"Explores a happy state of mind called flow, the feeling of complete engagement in a creative or playful activity." —Time
Steven Pressfield, bestselling author of The War of Art
“I love my work so much I would do it for free.”
Many creative people have uttered these words in a moment of enthusiasm—they express the joy of creative work. But they also hint at some of the pitfalls that lie in wait for creatives . . .
In one sense, creative people have no problem with motivation. We fall in love with our creative work and pursue a career that allows us to do what we love every day.
Psychological research confirms what we know in our hearts: we are at our most creative when we are driven by intrinsic motivation—working for the sheer joy of it, regardless of rewards. Focusing on extrinsic motivation—such as money, fame, or other rewards—can kill your creativity.
If you don’t feel excited by the task in front of you, it’s impossible to do your best work, no matter what rewards it might bring. You may be determined not to sell out, but selling yourself short can be just as damaging. And when it comes to public recognition, comparisonitis and professional jealousy can consume far too much of your creative energy.
Working for love is all well and good, but if you’re a creative professional you can’t ignore the rewards: you need money to enjoy your life and to fund your projects. You may not need to be famous, but you do need a good reputation within your professional network. And if you’re in a fame-driven industry you need a powerful public profile, whether or not you enjoy the limelight.
There’s a precious balance at play—get it wrong, and you could seriously damage your creativity and even your career.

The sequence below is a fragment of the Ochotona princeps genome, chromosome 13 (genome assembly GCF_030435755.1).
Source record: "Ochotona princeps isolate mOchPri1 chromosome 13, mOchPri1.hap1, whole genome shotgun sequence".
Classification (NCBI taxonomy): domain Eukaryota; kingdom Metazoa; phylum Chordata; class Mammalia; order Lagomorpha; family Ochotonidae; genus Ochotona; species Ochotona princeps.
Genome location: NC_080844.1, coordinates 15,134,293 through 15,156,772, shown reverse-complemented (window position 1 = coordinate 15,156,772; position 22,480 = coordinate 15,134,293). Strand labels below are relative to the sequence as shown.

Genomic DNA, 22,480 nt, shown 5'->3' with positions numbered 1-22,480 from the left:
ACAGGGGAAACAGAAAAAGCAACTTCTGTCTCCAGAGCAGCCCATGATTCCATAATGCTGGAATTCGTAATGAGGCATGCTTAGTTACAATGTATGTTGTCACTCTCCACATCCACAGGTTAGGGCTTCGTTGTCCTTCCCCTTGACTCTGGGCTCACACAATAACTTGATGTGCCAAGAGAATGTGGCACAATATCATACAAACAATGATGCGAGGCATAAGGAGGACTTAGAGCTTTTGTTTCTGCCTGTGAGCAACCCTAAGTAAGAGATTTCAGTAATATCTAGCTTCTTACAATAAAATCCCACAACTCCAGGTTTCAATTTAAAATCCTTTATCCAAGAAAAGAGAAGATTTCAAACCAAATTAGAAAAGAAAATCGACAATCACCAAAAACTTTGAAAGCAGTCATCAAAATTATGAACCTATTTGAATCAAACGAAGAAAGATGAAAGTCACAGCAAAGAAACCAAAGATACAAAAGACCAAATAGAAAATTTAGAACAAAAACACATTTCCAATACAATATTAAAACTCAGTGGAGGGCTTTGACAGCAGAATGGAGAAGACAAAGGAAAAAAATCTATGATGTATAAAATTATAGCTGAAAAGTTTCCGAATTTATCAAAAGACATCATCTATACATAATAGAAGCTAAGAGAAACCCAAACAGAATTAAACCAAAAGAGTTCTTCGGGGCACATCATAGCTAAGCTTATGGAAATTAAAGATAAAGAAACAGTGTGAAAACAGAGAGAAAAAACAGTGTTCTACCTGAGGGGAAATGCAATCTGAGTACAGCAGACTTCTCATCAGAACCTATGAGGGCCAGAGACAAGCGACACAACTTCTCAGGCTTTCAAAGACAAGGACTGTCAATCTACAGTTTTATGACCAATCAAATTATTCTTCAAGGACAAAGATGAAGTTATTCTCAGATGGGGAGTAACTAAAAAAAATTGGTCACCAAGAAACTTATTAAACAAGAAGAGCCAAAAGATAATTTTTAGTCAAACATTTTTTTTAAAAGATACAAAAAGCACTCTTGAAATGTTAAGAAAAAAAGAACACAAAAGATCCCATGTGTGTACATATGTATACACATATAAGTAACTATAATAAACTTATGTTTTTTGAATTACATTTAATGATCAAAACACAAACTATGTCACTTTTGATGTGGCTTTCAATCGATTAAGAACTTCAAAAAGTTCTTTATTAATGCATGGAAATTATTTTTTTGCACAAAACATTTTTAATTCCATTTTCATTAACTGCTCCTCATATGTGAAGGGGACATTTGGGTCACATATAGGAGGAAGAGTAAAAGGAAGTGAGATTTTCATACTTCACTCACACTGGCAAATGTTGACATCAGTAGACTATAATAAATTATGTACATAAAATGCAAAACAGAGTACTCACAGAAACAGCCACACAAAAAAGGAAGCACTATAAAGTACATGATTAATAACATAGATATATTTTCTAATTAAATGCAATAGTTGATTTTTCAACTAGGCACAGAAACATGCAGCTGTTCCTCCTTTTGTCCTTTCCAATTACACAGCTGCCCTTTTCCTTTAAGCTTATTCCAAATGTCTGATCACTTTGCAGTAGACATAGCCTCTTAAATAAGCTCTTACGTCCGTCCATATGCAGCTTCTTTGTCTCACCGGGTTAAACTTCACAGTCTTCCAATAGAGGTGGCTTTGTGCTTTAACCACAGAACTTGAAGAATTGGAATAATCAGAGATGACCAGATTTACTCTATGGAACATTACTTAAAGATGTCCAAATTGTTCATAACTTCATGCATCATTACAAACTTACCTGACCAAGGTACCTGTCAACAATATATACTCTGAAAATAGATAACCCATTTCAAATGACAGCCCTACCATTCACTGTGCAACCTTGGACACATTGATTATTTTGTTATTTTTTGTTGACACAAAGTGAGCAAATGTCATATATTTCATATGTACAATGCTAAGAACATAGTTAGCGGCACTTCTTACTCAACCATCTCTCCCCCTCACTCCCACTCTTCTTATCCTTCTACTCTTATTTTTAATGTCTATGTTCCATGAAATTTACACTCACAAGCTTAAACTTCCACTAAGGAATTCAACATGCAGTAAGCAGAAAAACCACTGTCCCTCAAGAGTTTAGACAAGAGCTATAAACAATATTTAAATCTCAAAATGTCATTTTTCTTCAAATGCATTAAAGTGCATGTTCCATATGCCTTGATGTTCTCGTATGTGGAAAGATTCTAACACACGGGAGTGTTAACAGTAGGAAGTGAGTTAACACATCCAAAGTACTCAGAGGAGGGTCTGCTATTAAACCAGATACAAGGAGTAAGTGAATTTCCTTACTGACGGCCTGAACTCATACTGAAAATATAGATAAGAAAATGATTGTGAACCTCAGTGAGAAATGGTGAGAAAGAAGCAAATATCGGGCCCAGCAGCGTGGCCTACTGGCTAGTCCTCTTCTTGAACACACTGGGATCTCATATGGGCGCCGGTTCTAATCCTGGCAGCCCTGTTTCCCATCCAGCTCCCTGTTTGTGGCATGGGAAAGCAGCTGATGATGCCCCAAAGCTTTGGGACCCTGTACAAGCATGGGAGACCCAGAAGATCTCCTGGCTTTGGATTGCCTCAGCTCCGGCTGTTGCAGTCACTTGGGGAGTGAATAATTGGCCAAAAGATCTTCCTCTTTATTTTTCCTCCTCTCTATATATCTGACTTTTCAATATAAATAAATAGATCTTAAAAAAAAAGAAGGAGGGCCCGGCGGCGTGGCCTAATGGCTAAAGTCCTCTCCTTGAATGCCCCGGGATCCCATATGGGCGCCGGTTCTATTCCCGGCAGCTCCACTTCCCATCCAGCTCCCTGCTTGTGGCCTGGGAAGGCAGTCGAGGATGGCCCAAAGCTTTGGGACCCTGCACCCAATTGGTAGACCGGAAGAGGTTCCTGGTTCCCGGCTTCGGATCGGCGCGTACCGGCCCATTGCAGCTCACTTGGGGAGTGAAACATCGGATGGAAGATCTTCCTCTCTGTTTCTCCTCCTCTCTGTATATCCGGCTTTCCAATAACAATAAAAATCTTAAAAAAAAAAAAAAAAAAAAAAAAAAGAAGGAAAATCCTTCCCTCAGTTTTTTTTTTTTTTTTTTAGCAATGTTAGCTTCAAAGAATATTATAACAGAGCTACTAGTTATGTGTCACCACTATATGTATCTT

For the past twenty years creative coach Mark McGuinness has helped hundreds of creatives like you to overcome these challenges.
In his latest book, Motivation for Creative People, Mark helps you rise to these challenges and create a fulfilling and rewarding creative career. All the solutions he shares have been tested with real people in real situations, including ways to:
* stay creative and in love with your work—even under pressure
* overcome Resistance to tackling your creative challenges
* reclaim your creative soul if you wander off your true path
* stop selling yourself short—and start reaping the rewards of your creativity
* attract the right kind of audience for your work
* cultivate an outstanding artistic reputation
* avoid destroying your creativity through attachment to money, fame, reputation, and other rewards
* surround yourself with people who support your creative ambitions
* avoid getting stuck in unhealthy comparisonitis or professional jealousy
* balance your inspiration, ambition, desires, and influences in the big picture of your creative career
Motivation for Creative People is the perfect guide to figuring out your different motivations and how they affect your creativity and career.
The book is packed with practical advice and inspiring stories from Mark’s own experience, his transformative work with coaching clients, and famous creators and creations—including Stanley Kubrick, Dante, The Smiths, Shakespeare, kabuki drama, and Breaking Bad.
If you are serious about succeeding in your creative career—while staying true to your inspiration—read Motivation for Creative People
Steven Pressfield, best-selling author of THE WAR OF ART and TURNING PRO
If you want to achieve something original and meaningful with your life, you MUST learn to deal with rejection and criticism.